The discovery of an advanced persistent threat (APT) campaign targeting government departments with malicious 'funny monkey' videos proves people are failing to follow basic cyber best practice, according to experts within the security community.
Kaspersky Great team members Kurt Baumgartner and Costin Raiu reported uncovering the campaign, codenamed CozyDuke, in a threat advisory, warning that the attacks have already hit the White House and US Department of State, on 22 April.
The use of basic phishing tactics caused ripples within the security community. F-Secure security Advisor Sean Sullivan told V3 the campaign is a stark reminder many people are still woefully susceptible to phishing.
"I recall a report on a Chinese APT group that used rather vial bait. Something like cat videos," he said.
"I don't think [the use of funny monkey videos] is odd. If it works, a persistent attacker will try it. Deploy the ‘cheap' stuff first and escalate from there if nobody clicks on the initial bait.
"I listened to an interesting interview about phishme.com last year. They do training, allowing IT admins to phish people within their own domain - and the numbers show the training is needed."
Sullivan's comments follow research from Verizon showing a staggering one in four phishing scams currently result in success.
The tactic has been used in several other targeted campaigns, including APT30. APT30 is a hacker group believed to be from China that has been mounting a coordinated campaign capable of infiltrating air gapped systems.
Vicente Diaz, principal security researcher at Kaspersky Lab, agreed with Sullivan telling V3 while the campaign's phishing strategy is fairly basic.
"The actor often spear phishes targets. In highly successful runs, this actor sends out phony flash videos directly as email attachments. A clever example is Office Monkeys LOL Video.zip," he said.
"These videos are quickly passed around offices while systems are infected in the background silently. Many of this APT's components are signed with phony Intel and AMD digital certificates."
The sophistication of the campaign occured after infection. Once inside, the attackers reportedly move laterally through the network infecting it with data-stealing malware.
"[The malware] is basically a backdoor and dropper. [A backdoor is a] malicious program that gives attackers access to the infected machines. It allows them to 'open the door' without disturbing the owner of the house," Diaz explained.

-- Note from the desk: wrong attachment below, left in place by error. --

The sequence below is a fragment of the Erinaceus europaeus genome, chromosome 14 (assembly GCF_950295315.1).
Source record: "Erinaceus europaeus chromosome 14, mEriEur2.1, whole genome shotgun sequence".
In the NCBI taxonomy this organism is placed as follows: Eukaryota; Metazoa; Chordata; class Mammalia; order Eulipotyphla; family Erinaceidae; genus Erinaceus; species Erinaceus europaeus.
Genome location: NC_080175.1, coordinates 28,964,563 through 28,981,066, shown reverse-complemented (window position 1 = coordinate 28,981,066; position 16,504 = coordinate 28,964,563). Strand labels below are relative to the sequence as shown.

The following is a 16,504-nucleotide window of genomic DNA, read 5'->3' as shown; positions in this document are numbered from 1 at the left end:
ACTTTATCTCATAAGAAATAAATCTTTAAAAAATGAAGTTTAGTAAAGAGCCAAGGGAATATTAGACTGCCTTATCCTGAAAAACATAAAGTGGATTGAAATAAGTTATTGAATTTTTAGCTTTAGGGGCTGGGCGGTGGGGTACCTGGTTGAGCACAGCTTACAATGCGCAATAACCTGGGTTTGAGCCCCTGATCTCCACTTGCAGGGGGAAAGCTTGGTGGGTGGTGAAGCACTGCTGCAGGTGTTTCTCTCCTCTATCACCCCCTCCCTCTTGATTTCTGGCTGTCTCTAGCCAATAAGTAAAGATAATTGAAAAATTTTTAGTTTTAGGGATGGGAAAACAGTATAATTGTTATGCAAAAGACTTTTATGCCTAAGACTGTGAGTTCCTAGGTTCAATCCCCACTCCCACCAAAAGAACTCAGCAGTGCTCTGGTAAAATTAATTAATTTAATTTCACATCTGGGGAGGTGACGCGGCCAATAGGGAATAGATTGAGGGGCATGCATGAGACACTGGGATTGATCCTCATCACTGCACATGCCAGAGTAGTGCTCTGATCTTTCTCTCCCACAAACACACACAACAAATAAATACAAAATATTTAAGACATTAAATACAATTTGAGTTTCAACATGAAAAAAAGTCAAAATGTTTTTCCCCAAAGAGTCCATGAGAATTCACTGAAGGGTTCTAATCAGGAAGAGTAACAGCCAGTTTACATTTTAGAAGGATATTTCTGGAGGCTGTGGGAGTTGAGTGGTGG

"[A dropper] is a program which allows attackers to drop any other additional modules (additional functions) to the infected machine, for example give a command to infiltrate all PDF files or record everything happening on the screen.
"It sends info of the target to the command and control server and retrieves configuration files and additional modules implementing any extra functionality needed by the attackers."
The researchers said that the attacks are particularly dangerous as they can dodge several security providers' products, including those from Crystal, Kaspersky, Sophos, Dr Web, Avira and Comodo.
The campaign also contains similar features to the past MiniDuke, CosmicDuke and OnionDuke APTs.
"One of the second-stage modules of CozyDuke/Cozy Bear, Show.dll, is particularly interesting because it appears to have been built onto the same platform as OnionDuke," read the advisory.
"Both have exactly the same export tables and appear to be called internally ‘UserCache.dll'. This seems to indicate that the authors of OnionDuke and CozyDuke/Cozy Bear are the same, or working together.
"Another interesting comparison of two other files matches a recent second-stage tool from the CozyDuke attacks with a second-stage component from other MiniDuke/OnionDuke attacks.
"The two share identical export function names in their export directories, and the naming appears to be randomly assigned at compile time."
MiniDuke is a notorious malware originally uncovered in 2013 having infiltrated networks in over 20 countries.
CosmicDuke is a follow-up campaign uncovered in early 2014 that combines MiniDuke and an older Cosmu attack.
OnionDuke is a dangerous campaign uncovered later in 2014 that used the Tor network to target multiple central European government agencies.
The Kaspersky researchers added that the attacks also share some features of the APT 28 attack campaign.
"Their custom backdoor components appear to slightly evolve over time, with modifications to anti-detection, cryptography and trojan functionality changing per operation," read the paper.
"This rapid development and deployment reminds us of the APT 28/Sofacy toolset, especially the coreshell and chopstick components."
APT 28 is an ongoing attack campaign believed to be state-sponsored. FireEye researchers recently reported uncovering evidence that the group was mounting a fresh campaign using Adobe and Windows zero-day vulnerabilities to infect systems.
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